Is it ever okay to #putaplaneonit?

Abstract plane

One of the best books I read last year was Jon Ronson’s So You’ve Been Publicly Shamed. It explores the phenomenon of internet shaming through the experiences of people whose lives have been ruined by the online reaction to a mistake they have made. In all cases, they suffer consequences that are massively disproportionate to the offence they committed. They include a journalist whose career was wrecked when it was discovered he had made up a quote; a PR executive vilified for tweeting a joke in poor taste and a careworker who was sacked from her job when a Facebook photo surfaced of her posing ‘disrespectfully’ in front a war memorial.

Ronson is disturbed by the way in which otherwise decent and sane people weigh in to these daily outpourings of self-righteous anger. Social Media has certainly given a platform to marginalised voices and reactions of this kind serve a useful purpose when holding corrupt governments or corporations to account. However, things start to look a lot more sinister when the target is an individual who has simply made a minor transgression.

The latest scapegoat of this mass outrage is Chay Yu Wei, an amateur photographer from Singapore. He won a Nikon photo competition for this image. The prize was a bag. It soon emerged that he had superimposed the plane using an app called Picsart. When Nikon found out, they cancelled the prize and Chay posted a lengthy apology.

Anyone interested in architectural images on Instagram would immediately spot that the plane was added in afterwards. It is a well-worn trope and over 8000 pictures are tagged #putaplaneonit. Some are done extremely well and others are clumsier. I made a video a couple of weeks ago gently mocking this whole trend of adding plane silhouettes. Some may find it irritating, but it is a harmless enough thing to do.

It turns out that Chay’s crime was not that he doctored his photo, but the fact that he misled people about it. When he originally posted it, someone asked him how long he had to wait for the plane to pass. He responded: “Not too long, I was lucky.” To make things worse, his picture looked very similar to one posted by a fellow Singaporean Lee Yik Keat (who freely admitted he added the plane afterwards). The backlash was furious. By yesterday afternoon it was the second highest trending article on the BBC website. The comments under his apology are initially supportive before getting increasingly aggressive:

“Lies, lies and more lies. Bellend.”

“…You should hang your head in absolute shame. If I were you, I’d give up photography…”

“Disgusting. Really disgusting. You have shamed photography.”

“Your apology is nothing but a half-ass attempt to reverse something you can’t turn around. Have a nice day, now go fuck yourself.”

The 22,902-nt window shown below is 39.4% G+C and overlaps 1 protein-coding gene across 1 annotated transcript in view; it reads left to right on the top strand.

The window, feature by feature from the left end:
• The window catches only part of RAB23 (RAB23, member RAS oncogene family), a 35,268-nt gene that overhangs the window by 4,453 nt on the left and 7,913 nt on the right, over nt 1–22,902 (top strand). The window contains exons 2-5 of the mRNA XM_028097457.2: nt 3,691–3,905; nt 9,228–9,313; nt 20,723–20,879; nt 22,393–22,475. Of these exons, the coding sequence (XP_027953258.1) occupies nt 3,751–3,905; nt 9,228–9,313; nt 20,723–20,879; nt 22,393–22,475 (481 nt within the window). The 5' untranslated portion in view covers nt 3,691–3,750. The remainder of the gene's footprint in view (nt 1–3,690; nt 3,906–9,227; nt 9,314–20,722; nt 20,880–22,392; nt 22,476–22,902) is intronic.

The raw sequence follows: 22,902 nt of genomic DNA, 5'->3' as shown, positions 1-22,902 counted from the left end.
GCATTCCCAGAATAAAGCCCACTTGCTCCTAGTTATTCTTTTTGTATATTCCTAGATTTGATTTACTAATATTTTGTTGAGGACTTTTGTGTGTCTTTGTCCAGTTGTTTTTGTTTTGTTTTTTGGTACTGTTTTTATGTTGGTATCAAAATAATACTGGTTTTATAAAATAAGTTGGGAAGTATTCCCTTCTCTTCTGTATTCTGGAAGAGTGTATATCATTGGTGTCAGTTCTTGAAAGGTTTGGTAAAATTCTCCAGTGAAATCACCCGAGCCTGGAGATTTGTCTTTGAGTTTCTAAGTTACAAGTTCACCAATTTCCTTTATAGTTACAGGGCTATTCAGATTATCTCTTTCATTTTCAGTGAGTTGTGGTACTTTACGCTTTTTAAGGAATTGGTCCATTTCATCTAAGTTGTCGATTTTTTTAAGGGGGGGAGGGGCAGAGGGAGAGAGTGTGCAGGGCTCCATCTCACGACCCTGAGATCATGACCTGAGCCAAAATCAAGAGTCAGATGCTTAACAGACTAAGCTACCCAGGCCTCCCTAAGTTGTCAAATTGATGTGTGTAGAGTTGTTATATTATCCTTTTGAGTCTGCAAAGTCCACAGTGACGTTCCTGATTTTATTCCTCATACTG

“Kill yourself please.”

By adding a plane onto his photo, Chay had not only tricked his way into winning a competition, he had grievously undermined the integrity of photography as an art form. I was taken aback by the strength of feeling towards this and checked the Instagram profiles of those who expressed their disgust in such strong terms. I was expecting to find galleries filled with images that were perfectly exposed and told a moving story about the human condition. Instead I found gurning selfies, fluffy kittens and Starbucks lattes.

Nevertheless, this reaction gave me pause to think about the images I’ve created over the last couple of years. Here are just some of the sins I have committed:

In other words, I use almost every editing trick available to make my pictures.

There seems to be an expectation among the outraged commenters that photography has to be ‘real’ and reveal the ‘truth’. Yet creative editing has been around as long as the medium itself. Whilst the likes of Vivian Maier, Ansel Adams, Diane Arbus and Henri Cartier-Bresson have elevated it to a serious art form, there has always been a more playful side to it as these 19th century trick photos demonstrate.

I had long enjoyed playing with different apps but got more interested in editing when a combination of family circumstances curtailed the time I had to go out and take new photos. As frustrated as I was not to be able to develop my skill as a photographer, I found a new creative outlet and it was completely liberating. The reaction on Instagram has generally been positive until recently when someone wrote: “Please stop adding people silhouettes, they’re so much better without!”

This made me think, what do people expect from my images and should I care? The etiquette on Instagram means that comments are almost always supportive so when a rare critical one appears, (even one as mild as that) it makes you think about what you’re doing.

The answer is that I do care because otherwise why bother sharing pictures online in the first place? The important thing to keep in mind is that it is all meant to be fun. None of us are journalists risking our lives to take photos from a warzone, so does it matter if our photos are 100% realistic or not? Nobody complains that the latest Star Wars film has been computer generated, so why can’t the same thing apply to images shared on social media?

The key is to be open about it. I don’t explicitly state if or how I have edited a picture, but it usually pretty easy to tell. If asked how I created it, I will happily share my editing techniques and say what apps I used. The medium of photography is surely big enough to accommodate realism and creative editing. People only get upset when they think you are trying to deceive them in some way. Chay went wrong by pretending his image was something it wasn’t. He still doesn’t deserve the abuse though. If anything the competition organisers are at fault for not spotting something so obvious.

So if you ever feel tempted to #putaplaneonit, own up to it from the start and nobody will mind.

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